Students were informed that all information would be confidential except for disclosures of child abuse or homicidal or suicidal threat, which were reported to the appropriate agencies specified by law.Data were collected between 20 via paper-and-pencil surveys.Some have suggested that the incongruous findings on gender symmetry/asymmetry may be explained by the severity of violence, degree of coercive/controlling behavior, and fear/intimidation involved in measuring violence.Studies reporting only proportions of perpetrators and victims or the frequency with which perpetration and victimization occur fail to capture the seriousness, contexts, or consequences of such acts (eg, injury, fear, and distress).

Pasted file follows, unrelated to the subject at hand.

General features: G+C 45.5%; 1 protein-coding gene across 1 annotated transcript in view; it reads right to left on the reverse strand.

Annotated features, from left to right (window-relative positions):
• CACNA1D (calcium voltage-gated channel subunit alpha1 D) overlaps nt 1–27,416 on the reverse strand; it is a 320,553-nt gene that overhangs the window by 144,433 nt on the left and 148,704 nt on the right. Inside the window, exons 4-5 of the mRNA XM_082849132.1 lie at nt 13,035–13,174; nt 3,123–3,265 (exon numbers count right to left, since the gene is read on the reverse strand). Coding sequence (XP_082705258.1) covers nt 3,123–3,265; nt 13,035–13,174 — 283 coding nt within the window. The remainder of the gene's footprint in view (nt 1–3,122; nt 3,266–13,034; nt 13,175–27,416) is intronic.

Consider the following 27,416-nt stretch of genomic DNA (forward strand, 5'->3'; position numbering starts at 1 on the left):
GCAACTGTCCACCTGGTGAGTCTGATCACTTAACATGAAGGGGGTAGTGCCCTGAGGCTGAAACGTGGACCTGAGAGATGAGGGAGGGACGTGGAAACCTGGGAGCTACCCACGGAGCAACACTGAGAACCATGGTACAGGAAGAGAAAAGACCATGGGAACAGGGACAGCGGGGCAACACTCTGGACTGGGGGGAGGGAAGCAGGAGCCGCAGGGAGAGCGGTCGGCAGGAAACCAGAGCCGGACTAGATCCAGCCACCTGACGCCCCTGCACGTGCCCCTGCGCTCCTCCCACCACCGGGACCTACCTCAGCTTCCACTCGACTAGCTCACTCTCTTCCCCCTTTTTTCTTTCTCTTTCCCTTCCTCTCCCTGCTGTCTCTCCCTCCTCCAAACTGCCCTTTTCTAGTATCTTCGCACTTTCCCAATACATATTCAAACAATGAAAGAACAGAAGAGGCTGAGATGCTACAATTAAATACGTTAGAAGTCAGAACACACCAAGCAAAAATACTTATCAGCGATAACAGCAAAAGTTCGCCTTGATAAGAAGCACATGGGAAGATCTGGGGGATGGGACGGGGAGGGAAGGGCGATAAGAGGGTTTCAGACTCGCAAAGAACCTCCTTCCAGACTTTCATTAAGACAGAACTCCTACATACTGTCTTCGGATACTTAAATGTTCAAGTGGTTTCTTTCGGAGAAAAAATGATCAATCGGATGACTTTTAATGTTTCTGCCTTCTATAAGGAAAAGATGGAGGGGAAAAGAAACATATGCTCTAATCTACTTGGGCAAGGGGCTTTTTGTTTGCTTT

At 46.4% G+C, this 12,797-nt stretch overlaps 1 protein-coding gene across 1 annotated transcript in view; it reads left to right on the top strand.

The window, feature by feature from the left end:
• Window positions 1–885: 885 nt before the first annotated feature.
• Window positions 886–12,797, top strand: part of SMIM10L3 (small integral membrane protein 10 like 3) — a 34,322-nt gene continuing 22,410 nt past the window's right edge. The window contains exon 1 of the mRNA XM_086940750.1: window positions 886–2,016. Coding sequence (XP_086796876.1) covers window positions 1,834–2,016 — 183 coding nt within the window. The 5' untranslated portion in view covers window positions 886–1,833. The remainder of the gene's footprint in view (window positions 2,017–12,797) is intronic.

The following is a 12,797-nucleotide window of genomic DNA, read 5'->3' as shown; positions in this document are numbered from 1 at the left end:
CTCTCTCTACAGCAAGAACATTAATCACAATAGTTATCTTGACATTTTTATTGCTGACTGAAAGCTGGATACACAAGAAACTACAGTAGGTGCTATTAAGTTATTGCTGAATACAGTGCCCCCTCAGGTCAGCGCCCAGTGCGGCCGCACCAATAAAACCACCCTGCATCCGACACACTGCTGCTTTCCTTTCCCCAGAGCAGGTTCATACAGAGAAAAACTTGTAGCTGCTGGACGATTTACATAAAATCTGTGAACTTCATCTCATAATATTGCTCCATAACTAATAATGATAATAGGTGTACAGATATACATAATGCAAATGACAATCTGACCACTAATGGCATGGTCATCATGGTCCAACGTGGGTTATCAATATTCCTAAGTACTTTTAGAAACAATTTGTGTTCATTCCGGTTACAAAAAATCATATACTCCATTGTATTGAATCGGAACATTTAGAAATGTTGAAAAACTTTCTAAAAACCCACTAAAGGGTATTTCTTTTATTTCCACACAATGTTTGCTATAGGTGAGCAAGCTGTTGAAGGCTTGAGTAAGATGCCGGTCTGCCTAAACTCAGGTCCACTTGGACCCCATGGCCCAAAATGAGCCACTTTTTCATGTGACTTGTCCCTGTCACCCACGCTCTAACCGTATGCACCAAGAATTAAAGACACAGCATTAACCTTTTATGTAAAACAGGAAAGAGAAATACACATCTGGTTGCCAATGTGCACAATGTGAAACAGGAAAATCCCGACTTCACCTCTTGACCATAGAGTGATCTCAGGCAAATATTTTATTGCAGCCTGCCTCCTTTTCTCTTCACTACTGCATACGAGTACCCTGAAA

These findings suggest a need to tailor strategies to prevent TDV based on both age- and gender-specific characteristics in high-risk populations.
However, when TDV was defined more restrictively as a physical act that was fear-inducing or injurious, the victimization rate for girls was twice that of boys.
Moreover, attitudes about the acceptance of violence seem to differ by gender and may vary across adolescence, which may influence rates of perpetration and victimization among genders at different stages of development.
OBJECTIVES: To assess gender differences in the proportion of adolescents reporting teen dating violence (TDV) and the frequency of TDV at multiple age points across adolescence in a high-risk sample of youth with previous exposure to violence.
= 1149) ages 11 to 17 years completed surveys assessing TDV and self-defense.